The 2007 floods of Africa were reported by the UN as being one of the worst floodings in recorded history.
21 October 2020
17 September 2007
by Jochen Kerkmann and HansPeter Roesli (EUMETSAT)
The torrential rains started in July/August (see special Agrhymet bulletin (source: Agrhymet) and continued during the entire month of September. Over 20 countries have been affected in the continent, from Liberia in West Africa to Ethiopia and Kenya in East Africa.
In remote areas like the Sahel zone where conventional rain measurements are sparse, satellites provide essential data for measuring daily and monthly rain accumulations. An example for September 2007, calculated using microwave data from polar orbiting satellites and infrared data from geostationary satellites, is given in this UNOSAT report (source: UNOSAT).
In addition, satellites also allow one to monitor the effects of heavy rain on the ground, like increased vegetation cover and flood water on the ground. Two examples of this can be seen in the images below. The left image is a so-called Natural Colours RGB composite from Meteosat-9 showing areas covered by vegetation in green colour and water surfaces in black colour. In this image one can see the extension of the vegetation northwards into countries like Mali, Burkina Faso, Niger, Chad and Sudan. One can also see enlarged rivers like the Niger river in Mali and Nigeria or the Volta river in Ghana.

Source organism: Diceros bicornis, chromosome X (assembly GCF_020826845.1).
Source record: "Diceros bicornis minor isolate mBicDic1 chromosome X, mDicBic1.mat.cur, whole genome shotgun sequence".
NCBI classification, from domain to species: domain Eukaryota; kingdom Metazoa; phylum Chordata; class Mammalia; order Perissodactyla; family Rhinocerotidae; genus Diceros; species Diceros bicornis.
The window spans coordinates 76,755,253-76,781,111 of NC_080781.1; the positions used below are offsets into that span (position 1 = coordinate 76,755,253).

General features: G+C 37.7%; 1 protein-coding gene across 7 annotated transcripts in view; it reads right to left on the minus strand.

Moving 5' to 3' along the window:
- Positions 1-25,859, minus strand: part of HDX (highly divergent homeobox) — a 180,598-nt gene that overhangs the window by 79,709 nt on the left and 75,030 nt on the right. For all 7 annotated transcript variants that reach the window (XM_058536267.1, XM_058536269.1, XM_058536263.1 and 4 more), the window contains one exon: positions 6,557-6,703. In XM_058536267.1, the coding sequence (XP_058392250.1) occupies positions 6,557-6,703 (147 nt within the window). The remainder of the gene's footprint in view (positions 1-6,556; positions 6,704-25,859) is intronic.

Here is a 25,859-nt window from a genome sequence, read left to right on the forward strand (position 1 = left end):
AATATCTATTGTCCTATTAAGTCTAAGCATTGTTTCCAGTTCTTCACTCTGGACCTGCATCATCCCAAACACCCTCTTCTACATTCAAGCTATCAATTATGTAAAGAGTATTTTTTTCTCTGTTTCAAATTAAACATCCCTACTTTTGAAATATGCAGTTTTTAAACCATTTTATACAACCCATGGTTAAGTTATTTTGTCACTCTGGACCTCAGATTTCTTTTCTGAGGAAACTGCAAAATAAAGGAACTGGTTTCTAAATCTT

The image on the right has been produced from night-time Meteosat-9 IR3.9 images by taking the maximum brightness temperature of all slots between 21:00 UTC and 01:00 UTC for the period 15–30 September 2007. This is a simple way of 'declouding' the images, i.e. finding cloud-free pixels during that period. In this image dark pixels represent either warm water surfaces, warm land (rock) surfaces, hot spots (fires) or urban heat islands. The white area in the lower right corner of the image is a persistently cloud-covered area where it was not possible to view the ground during the above mentioned period. One should note the well marked appearance of the rivers indicating high water level.
The use of night-time IR3.9 imagery for monitoring the extent of water surfaces (including floods) is not well known in the meteorological community. One example using the MSG IR3.9 channel is given in the case study of floods in Zambia and Sudan (December 2005) .
Met-9 IR3.9 enhanced night-time image (17 September, 22:00 UTC)
Monitoring floods in Zambia and Sudan using the MSG IR3.9 channel (2 December 2005)
Floods over Eastern Angola, Western Zambia and Northern Namibia (3 February 2004)
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